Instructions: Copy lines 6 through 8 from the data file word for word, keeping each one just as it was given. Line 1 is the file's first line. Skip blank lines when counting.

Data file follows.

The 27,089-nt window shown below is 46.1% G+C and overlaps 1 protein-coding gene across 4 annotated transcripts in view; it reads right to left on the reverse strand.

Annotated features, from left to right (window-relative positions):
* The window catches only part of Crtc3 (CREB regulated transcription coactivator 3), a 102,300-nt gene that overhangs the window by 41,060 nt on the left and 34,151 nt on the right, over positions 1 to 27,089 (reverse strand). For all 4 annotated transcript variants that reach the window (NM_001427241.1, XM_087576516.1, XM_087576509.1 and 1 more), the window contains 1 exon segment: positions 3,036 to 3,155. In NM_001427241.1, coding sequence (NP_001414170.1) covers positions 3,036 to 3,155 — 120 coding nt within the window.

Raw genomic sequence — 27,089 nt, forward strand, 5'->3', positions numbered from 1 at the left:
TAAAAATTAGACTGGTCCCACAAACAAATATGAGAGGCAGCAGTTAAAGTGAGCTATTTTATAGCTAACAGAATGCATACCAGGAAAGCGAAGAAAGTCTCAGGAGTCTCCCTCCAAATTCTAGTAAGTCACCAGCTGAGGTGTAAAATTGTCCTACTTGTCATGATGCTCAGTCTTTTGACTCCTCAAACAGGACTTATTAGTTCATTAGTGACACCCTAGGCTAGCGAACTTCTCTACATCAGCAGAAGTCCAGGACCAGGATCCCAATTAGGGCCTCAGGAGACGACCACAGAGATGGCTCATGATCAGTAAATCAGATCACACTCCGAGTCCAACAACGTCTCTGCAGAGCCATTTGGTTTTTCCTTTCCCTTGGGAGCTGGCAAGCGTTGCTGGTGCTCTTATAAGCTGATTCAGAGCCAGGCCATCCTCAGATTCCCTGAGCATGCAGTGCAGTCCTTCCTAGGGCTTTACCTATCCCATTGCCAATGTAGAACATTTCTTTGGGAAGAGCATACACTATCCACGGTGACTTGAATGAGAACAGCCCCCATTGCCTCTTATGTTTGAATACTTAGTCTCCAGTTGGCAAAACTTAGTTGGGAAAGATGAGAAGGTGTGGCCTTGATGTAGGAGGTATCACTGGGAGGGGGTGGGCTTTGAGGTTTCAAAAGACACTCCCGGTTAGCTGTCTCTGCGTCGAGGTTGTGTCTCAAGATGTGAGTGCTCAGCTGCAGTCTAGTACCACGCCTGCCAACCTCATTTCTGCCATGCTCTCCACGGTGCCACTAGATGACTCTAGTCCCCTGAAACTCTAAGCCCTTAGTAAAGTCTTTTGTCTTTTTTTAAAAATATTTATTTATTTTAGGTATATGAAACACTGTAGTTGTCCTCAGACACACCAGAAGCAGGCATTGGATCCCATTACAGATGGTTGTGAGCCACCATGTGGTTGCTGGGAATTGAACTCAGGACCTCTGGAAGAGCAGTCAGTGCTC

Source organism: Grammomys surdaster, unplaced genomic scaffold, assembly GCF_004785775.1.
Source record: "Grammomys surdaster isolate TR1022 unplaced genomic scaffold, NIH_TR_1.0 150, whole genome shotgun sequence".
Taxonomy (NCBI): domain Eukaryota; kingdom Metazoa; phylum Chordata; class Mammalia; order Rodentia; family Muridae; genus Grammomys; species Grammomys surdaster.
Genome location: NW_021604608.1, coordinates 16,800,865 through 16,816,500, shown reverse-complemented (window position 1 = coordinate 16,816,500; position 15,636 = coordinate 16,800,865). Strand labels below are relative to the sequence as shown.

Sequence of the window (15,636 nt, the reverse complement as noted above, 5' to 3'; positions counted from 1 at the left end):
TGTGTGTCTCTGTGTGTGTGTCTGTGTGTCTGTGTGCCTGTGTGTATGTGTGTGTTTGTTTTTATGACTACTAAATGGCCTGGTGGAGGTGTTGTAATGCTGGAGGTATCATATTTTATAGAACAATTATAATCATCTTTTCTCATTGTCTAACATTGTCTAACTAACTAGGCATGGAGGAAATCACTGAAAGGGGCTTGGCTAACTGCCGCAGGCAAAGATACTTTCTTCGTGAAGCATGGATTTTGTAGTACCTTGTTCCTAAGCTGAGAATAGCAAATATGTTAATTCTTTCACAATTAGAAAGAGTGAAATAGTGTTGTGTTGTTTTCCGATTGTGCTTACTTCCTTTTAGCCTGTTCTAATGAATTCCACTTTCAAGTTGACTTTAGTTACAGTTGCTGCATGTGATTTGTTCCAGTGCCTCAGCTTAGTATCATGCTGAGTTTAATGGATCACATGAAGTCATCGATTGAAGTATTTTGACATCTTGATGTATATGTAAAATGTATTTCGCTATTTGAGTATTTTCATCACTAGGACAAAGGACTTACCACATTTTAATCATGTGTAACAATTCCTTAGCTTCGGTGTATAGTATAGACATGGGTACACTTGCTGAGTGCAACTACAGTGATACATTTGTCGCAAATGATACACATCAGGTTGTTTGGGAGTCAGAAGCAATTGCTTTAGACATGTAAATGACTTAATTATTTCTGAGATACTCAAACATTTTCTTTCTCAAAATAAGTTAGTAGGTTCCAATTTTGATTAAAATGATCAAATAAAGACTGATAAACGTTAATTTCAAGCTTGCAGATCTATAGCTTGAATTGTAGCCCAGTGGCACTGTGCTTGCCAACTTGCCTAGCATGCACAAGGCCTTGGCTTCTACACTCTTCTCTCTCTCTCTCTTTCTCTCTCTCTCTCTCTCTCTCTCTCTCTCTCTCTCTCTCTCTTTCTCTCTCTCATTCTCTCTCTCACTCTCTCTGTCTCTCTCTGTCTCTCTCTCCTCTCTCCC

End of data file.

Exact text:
Source organism: Grammomys surdaster, unplaced genomic scaffold, assembly GCF_004785775.1.
Source record: "Grammomys surdaster isolate TR1022 unplaced genomic scaffold, NIH_TR_1.0 150, whole genome shotgun sequence".
Taxonomy (NCBI): domain Eukaryota; kingdom Metazoa; phylum Chordata; class Mammalia; order Rodentia; family Muridae; genus Grammomys; species Grammomys surdaster.